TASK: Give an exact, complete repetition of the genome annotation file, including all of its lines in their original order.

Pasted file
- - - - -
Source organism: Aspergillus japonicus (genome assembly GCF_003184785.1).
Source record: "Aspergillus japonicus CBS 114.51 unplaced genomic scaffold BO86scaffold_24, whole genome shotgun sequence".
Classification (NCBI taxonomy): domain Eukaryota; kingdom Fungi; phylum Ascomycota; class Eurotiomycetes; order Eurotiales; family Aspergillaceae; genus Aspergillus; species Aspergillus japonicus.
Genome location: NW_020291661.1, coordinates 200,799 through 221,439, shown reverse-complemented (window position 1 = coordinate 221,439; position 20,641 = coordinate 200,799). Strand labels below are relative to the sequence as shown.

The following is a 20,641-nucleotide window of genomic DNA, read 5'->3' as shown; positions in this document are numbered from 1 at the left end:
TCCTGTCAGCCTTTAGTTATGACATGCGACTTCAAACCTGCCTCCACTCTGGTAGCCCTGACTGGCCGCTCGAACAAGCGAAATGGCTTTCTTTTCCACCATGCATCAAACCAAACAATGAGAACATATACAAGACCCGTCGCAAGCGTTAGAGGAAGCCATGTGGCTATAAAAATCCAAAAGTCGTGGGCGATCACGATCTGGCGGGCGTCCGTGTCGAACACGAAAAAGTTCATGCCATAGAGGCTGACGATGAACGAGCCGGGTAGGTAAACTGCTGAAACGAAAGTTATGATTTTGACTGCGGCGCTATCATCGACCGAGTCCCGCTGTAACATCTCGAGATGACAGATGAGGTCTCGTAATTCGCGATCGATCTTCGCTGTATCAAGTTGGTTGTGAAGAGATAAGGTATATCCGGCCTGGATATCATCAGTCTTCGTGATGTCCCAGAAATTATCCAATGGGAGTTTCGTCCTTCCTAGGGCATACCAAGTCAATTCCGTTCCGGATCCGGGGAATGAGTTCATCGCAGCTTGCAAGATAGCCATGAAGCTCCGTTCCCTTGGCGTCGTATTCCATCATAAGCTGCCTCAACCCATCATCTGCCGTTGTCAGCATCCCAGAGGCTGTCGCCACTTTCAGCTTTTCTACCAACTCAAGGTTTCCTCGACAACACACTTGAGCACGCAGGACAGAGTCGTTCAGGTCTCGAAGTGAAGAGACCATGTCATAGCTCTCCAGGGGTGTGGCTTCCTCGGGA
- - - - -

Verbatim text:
Source organism: Aspergillus japonicus (genome assembly GCF_003184785.1).
Source record: "Aspergillus japonicus CBS 114.51 unplaced genomic scaffold BO86scaffold_24, whole genome shotgun sequence".
Classification (NCBI taxonomy): domain Eukaryota; kingdom Fungi; phylum Ascomycota; class Eurotiomycetes; order Eurotiales; family Aspergillaceae; genus Aspergillus; species Aspergillus japonicus.
Genome location: NW_020291661.1, coordinates 200,799 through 221,439, shown reverse-complemented (window position 1 = coordinate 221,439; position 20,641 = coordinate 200,799). Strand labels below are relative to the sequence as shown.

The following is a 20,641-nucleotide window of genomic DNA, read 5'->3' as shown; positions in this document are numbered from 1 at the left end:
TCCTGTCAGCCTTTAGTTATGACATGCGACTTCAAACCTGCCTCCACTCTGGTAGCCCTGACTGGCCGCTCGAACAAGCGAAATGGCTTTCTTTTCCACCATGCATCAAACCAAACAATGAGAACATATACAAGACCCGTCGCAAGCGTTAGAGGAAGCCATGTGGCTATAAAAATCCAAAAGTCGTGGGCGATCACGATCTGGCGGGCGTCCGTGTCGAACACGAAAAAGTTCATGCCATAGAGGCTGACGATGAACGAGCCGGGTAGGTAAACTGCTGAAACGAAAGTTATGATTTTGACTGCGGCGCTATCATCGACCGAGTCCCGCTGTAACATCTCGAGATGACAGATGAGGTCTCGTAATTCGCGATCGATCTTCGCTGTATCAAGTTGGTTGTGAAGAGATAAGGTATATCCGGCCTGGATATCATCAGTCTTCGTGATGTCCCAGAAATTATCCAATGGGAGTTTCGTCCTTCCTAGGGCATACCAAGTCAATTCCGTTCCGGATCCGGGGAATGAGTTCATCGCAGCTTGCAAGATAGCCATGAAGCTCCGTTCCCTTGGCGTCGTATTCCATCATAAGCTGCCTCAACCCATCATCTGCCGTTGTCAGCATCCCAGAGGCTGTCGCCACTTTCAGCTTTTCTACCAACTCAAGGTTTCCTCGACAACACACTTGAGCACGCAGGACAGAGTCGTTCAGGTCTCGAAGTGAAGAGACCATGTCATAGCTCTCCAGGGGTGTGGCTTCCTCGGGA